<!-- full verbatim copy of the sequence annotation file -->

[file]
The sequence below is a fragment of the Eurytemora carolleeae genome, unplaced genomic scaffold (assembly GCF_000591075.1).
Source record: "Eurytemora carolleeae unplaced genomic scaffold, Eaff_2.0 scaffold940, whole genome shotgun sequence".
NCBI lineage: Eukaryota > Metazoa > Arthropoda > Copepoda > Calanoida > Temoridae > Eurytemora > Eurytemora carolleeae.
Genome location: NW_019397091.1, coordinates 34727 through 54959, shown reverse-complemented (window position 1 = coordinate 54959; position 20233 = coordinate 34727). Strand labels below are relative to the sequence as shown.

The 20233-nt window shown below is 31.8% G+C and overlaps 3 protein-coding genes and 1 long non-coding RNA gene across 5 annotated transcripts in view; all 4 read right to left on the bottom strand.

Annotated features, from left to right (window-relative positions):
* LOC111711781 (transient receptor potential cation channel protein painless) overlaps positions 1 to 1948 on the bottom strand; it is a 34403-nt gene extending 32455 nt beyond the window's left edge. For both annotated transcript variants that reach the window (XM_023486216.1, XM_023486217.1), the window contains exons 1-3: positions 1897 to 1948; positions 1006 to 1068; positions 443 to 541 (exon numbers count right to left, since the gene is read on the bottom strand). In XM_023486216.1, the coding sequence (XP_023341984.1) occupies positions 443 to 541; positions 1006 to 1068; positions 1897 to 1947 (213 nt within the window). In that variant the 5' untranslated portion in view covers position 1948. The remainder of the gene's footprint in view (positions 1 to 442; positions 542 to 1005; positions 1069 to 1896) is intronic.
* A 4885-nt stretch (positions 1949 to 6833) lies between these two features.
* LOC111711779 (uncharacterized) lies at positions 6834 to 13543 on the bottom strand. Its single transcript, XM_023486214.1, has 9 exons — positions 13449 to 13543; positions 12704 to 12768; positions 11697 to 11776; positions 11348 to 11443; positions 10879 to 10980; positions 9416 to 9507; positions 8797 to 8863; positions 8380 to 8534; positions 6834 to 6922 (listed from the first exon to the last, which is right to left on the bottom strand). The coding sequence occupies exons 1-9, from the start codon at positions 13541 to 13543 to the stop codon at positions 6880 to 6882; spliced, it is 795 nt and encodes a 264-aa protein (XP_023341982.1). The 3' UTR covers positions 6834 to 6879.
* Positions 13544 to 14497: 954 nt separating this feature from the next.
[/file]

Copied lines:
The sequence below is a fragment of the Eurytemora carolleeae genome, unplaced genomic scaffold (assembly GCF_000591075.1).
Source record: "Eurytemora carolleeae unplaced genomic scaffold, Eaff_2.0 scaffold940, whole genome shotgun sequence".
NCBI lineage: Eukaryota > Metazoa > Arthropoda > Copepoda > Calanoida > Temoridae > Eurytemora > Eurytemora carolleeae.
Genome location: NW_019397091.1, coordinates 34727 through 54959, shown reverse-complemented (window position 1 = coordinate 54959; position 20233 = coordinate 34727). Strand labels below are relative to the sequence as shown.

The 20233-nt window shown below is 31.8% G+C and overlaps 3 protein-coding genes and 1 long non-coding RNA gene across 5 annotated transcripts in view; all 4 read right to left on the bottom strand.

Annotated features, from left to right (window-relative positions):
* LOC111711781 (transient receptor potential cation channel protein painless) overlaps positions 1 to 1948 on the bottom strand; it is a 34403-nt gene extending 32455 nt beyond the window's left edge. For both annotated transcript variants that reach the window (XM_023486216.1, XM_023486217.1), the window contains exons 1-3: positions 1897 to 1948; positions 1006 to 1068; positions 443 to 541 (exon numbers count right to left, since the gene is read on the bottom strand). In XM_023486216.1, the coding sequence (XP_023341984.1) occupies positions 443 to 541; positions 1006 to 1068; positions 1897 to 1947 (213 nt within the window). In that variant the 5' untranslated portion in view covers position 1948. The remainder of the gene's footprint in view (positions 1 to 442; positions 542 to 1005; positions 1069 to 1896) is intronic.
* A 4885-nt stretch (positions 1949 to 6833) lies between these two features.
* LOC111711779 (uncharacterized) lies at positions 6834 to 13543 on the bottom strand. Its single transcript, XM_023486214.1, has 9 exons — positions 13449 to 13543; positions 12704 to 12768; positions 11697 to 11776; positions 11348 to 11443; positions 10879 to 10980; positions 9416 to 9507; positions 8797 to 8863; positions 8380 to 8534; positions 6834 to 6922 (listed from the first exon to the last, which is right to left on the bottom strand). The coding sequence occupies exons 1-9, from the start codon at positions 13541 to 13543 to the stop codon at positions 6880 to 6882; spliced, it is 795 nt and encodes a 264-aa protein (XP_023341982.1). The 3' UTR covers positions 6834 to 6879.
* Positions 13544 to 14497: 954 nt separating this feature from the next.